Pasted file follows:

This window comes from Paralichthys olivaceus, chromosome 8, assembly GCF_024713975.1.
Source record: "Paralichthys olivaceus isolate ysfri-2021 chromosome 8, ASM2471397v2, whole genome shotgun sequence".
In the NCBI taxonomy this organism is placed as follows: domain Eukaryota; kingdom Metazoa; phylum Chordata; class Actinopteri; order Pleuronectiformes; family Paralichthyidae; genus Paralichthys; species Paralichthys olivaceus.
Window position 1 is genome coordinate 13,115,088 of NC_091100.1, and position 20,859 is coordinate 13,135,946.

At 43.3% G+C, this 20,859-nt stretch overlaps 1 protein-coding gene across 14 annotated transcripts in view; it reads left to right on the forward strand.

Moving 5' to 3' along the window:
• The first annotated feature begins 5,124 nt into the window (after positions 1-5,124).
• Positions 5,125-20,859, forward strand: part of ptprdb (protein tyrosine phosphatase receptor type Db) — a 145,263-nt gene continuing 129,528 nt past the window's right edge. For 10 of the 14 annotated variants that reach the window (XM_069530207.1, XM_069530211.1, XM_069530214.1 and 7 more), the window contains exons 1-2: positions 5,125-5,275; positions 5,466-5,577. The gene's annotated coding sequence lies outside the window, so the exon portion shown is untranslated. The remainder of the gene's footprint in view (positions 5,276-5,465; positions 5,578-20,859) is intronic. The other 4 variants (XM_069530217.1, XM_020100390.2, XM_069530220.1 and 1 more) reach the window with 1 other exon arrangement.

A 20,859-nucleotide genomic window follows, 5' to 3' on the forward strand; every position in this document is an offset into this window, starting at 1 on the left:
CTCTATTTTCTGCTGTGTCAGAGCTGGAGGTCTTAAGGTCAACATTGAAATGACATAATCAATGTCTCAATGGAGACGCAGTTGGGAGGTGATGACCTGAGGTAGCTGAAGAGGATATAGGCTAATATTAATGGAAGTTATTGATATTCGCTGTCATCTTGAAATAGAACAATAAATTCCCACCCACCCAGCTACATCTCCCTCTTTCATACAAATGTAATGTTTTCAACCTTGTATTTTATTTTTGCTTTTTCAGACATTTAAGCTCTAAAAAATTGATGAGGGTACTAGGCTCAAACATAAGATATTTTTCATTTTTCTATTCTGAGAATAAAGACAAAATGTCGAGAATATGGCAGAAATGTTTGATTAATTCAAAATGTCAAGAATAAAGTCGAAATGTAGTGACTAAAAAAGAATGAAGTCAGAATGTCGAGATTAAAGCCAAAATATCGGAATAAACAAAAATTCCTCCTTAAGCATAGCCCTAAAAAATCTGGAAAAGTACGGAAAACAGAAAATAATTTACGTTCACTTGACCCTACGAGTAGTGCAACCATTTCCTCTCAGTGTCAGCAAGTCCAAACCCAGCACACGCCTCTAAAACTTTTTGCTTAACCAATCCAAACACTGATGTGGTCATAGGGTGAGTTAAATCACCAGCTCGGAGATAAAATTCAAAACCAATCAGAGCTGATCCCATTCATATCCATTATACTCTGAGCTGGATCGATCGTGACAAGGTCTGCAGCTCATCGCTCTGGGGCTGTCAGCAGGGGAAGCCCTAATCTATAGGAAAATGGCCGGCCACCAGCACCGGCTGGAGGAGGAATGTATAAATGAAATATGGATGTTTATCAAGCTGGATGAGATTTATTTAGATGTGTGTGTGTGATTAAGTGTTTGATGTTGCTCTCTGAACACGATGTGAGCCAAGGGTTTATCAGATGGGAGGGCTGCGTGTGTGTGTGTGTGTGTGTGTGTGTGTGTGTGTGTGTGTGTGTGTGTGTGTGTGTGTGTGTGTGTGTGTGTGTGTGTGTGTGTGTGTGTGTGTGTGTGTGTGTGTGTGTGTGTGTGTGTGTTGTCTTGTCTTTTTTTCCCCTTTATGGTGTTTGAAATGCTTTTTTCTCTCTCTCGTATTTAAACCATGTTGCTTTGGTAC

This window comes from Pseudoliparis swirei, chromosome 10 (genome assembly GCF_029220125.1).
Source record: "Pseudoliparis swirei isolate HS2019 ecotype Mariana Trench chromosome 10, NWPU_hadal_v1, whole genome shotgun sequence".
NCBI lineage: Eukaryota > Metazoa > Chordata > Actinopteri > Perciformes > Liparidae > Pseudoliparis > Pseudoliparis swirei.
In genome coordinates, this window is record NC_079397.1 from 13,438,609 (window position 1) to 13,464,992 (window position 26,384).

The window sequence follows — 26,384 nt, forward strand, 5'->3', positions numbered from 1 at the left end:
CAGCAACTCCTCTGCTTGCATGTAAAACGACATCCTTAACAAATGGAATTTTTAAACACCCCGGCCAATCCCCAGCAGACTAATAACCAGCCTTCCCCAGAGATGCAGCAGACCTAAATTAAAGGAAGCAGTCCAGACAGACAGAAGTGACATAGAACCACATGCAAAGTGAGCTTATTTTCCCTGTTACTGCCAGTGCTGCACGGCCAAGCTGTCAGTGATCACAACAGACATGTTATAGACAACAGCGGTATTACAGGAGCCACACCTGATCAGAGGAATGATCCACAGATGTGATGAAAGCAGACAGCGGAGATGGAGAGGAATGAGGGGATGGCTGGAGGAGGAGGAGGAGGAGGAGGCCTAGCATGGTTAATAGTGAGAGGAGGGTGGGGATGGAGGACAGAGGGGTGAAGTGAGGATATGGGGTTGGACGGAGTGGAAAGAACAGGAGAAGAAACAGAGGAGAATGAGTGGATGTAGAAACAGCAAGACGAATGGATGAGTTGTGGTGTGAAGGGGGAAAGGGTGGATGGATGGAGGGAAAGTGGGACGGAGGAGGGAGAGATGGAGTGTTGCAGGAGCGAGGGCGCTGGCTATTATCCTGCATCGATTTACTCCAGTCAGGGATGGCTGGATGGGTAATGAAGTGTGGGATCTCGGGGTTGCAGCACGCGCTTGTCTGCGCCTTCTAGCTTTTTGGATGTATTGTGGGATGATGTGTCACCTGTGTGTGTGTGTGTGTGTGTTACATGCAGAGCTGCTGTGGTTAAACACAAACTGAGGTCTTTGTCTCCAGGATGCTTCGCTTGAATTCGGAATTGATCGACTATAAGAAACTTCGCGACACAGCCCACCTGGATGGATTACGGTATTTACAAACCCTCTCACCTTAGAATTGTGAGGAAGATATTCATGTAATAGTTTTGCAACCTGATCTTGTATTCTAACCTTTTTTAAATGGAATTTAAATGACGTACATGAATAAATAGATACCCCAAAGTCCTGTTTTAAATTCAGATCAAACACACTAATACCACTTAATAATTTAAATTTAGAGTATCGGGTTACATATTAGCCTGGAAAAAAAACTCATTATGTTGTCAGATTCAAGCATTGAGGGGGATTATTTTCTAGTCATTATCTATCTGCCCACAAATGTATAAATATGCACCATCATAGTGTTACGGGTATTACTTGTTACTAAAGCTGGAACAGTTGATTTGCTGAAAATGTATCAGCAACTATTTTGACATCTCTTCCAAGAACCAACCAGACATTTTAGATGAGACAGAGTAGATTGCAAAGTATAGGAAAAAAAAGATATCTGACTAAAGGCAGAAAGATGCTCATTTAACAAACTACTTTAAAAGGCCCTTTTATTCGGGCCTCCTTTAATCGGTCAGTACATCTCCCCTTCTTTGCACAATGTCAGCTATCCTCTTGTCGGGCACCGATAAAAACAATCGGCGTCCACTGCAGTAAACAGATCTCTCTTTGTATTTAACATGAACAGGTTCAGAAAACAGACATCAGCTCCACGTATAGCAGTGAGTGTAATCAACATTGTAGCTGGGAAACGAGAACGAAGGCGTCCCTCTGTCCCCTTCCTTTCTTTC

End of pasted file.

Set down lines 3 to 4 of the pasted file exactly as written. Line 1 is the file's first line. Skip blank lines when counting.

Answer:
In the NCBI taxonomy this organism is placed as follows: domain Eukaryota; kingdom Metazoa; phylum Chordata; class Actinopteri; order Pleuronectiformes; family Paralichthyidae; genus Paralichthys; species Paralichthys olivaceus.
Window position 1 is genome coordinate 13,115,088 of NC_091100.1, and position 20,859 is coordinate 13,135,946.